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Wednesday, February 13, 2008

pieces of Finnish-North Korean diplomatic history

The undiplomatic endeavors of North Korean diplomats have been noted in these pages before, as in the more recent case of anti-inspectorial struggle of diplomatic pouch carriers in a Finnish train one year ago. (For later developments in the case, see here and here.)
There were more severe cases in the 1970s and early 1980s, involving diplomats based here and resulting to expulsions, first for selling alcohol and drugs, and later for attempted bribery. Keijo Korhonen, a long-time official in the Foreign Ministry, professor in Political History and a short-time Foreign Minister, gives an account of the first case in his memoirs Sattumakorpraali (Accidental Lance Corporal) :
The president gave me his personal support when as a fresh Minister of Foreign Affairs in October 1976 I had to expel the ambassador of the Democratic Republic of Korea and three of his diplomats. "Prompt expulsion" was [President] Kekkonen's order. I had one North Korean stay in Finland so that the Finnish diplomat in Pyongyang would not get in trouble.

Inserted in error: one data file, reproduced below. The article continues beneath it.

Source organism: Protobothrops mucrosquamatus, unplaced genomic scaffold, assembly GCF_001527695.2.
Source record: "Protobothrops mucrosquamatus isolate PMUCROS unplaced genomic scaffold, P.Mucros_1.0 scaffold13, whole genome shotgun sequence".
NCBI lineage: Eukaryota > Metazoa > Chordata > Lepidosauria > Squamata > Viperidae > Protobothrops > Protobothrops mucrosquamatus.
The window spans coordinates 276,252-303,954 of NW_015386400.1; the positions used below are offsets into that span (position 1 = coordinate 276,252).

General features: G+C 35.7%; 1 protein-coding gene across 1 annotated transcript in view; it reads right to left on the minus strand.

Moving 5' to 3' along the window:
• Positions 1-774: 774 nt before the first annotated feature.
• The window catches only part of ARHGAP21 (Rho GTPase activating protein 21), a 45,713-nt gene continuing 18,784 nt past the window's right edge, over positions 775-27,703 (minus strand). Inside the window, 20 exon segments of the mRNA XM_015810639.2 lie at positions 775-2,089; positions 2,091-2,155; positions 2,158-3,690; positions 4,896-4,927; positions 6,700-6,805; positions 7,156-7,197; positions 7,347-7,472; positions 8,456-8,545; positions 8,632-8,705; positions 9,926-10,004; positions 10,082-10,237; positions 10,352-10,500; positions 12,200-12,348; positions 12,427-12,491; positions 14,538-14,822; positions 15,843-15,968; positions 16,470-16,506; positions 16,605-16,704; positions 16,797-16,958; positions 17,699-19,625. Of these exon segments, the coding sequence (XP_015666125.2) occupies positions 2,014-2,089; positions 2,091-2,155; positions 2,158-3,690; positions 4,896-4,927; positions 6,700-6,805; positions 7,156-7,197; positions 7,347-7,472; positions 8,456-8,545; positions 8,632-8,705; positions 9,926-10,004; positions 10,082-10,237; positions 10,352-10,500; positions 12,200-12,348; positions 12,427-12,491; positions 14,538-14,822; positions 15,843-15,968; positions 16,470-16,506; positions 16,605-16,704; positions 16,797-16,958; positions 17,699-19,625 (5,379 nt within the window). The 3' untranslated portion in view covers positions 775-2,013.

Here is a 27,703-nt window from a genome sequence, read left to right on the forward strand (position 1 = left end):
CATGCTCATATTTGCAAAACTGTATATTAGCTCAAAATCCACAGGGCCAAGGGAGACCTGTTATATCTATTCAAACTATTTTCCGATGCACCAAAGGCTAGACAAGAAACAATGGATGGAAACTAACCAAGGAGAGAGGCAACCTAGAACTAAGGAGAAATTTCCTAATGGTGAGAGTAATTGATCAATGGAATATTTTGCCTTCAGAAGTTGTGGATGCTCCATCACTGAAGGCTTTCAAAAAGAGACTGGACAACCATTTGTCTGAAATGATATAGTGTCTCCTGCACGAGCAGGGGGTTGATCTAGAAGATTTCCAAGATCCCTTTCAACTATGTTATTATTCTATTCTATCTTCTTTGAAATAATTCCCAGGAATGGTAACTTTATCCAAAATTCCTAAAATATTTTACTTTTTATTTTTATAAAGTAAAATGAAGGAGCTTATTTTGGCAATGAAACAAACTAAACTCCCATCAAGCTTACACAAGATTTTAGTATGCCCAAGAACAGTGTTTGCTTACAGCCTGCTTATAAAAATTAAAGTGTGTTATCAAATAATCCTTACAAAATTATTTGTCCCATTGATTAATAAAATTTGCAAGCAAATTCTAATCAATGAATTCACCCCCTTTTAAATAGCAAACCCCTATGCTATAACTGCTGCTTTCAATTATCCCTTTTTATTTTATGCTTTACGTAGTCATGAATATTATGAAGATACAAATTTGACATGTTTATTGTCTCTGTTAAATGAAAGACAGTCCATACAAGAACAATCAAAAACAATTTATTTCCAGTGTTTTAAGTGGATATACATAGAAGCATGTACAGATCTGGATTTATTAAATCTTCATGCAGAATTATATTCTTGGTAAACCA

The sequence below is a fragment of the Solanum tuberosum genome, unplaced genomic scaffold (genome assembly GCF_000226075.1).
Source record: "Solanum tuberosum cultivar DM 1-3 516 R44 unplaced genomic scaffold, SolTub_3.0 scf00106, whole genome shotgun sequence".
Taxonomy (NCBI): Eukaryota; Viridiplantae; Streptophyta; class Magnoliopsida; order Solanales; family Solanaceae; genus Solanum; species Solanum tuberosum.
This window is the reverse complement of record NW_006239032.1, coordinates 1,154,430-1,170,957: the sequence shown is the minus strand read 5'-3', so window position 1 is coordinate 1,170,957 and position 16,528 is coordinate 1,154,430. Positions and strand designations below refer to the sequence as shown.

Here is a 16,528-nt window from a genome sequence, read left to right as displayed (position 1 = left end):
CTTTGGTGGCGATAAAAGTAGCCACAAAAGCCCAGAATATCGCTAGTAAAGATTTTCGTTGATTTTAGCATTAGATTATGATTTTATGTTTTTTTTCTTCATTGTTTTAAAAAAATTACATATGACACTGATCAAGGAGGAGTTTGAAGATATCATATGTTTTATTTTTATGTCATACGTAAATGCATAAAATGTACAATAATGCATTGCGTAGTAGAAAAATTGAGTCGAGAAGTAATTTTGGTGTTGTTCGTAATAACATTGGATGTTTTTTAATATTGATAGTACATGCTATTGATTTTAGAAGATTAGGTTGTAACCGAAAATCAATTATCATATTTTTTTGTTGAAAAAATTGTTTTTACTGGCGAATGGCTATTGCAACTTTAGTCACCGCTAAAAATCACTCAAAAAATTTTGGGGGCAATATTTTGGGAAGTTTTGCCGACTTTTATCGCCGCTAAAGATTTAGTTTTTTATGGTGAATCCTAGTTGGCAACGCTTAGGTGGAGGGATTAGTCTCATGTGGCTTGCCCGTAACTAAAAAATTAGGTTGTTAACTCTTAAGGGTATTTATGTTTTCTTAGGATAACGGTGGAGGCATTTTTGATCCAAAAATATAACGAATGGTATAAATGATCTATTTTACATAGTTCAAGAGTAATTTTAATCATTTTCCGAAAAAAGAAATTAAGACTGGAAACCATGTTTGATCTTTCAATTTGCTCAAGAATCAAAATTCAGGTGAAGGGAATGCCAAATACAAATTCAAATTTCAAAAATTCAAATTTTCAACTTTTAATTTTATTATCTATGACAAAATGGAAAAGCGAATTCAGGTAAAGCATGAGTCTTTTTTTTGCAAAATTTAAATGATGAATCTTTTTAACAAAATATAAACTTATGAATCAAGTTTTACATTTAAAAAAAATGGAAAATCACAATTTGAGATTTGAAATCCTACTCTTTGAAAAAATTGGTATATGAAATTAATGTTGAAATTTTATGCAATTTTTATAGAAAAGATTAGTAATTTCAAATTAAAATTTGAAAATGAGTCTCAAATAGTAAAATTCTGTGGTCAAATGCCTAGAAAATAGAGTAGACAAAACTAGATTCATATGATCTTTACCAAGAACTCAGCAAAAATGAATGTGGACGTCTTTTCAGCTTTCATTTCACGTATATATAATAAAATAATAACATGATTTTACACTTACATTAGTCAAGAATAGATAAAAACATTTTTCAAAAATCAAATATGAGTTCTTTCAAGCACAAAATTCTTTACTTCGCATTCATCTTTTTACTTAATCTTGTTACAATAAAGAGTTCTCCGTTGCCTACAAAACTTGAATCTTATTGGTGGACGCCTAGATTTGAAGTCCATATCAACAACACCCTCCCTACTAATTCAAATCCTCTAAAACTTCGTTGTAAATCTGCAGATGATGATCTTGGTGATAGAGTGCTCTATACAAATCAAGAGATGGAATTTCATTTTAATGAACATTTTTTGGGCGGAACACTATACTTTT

According to the police report, in their lack of money the North Koreans had been selling alcohol, morphine, heroin, and hash, which was not quite according to the letter and spirit of the Vienna Convention about diplomatic relationships. The embassy had bought 3300 bottles of vodka from Alko [the state retail] in 1976; in the garage they had a sales stock of 600-700 bottles of Russian vodka and 180,000 cigarettes. A shop manager and a radio shop owner had received alcohol for their services; a drug dealer electrician had gotten offers from them; car drivers and plumbers had been paid with alcohol. According to my suggestion, the Government made the affair public. It was so outrageous that not even the Soviet embassy had the nerve to rush to help the loyal member of the Socialist family of nations. (p. 91, translation AL)

What is actually not so flattering for Finns in this case is that it shows how alcohol has been a passable medium of exchange. In a radio program aired sometime in the 1990s about the exploits of the North Koreans in the early stages of Finno-Korean diplomatic relationships it was mentioned how the North Koreans at first used money to pay for services, but as they became short of currency and understood the usability of alcohol, they increasingly resorted to it.

In 1983, when the Finnish parliamentarian Johannes Virolainen was the chair of IPU (International Parliamentary Union), the DPRK amassador Ju Jae Han attempted to prevent the organizing of a IPU convention in Seoul by bringing him an envelope containing USD 5000. Virolainen took the money to the Foreign Ministry, and His Excellency was shown the way to the train station or airport, not sure which one.

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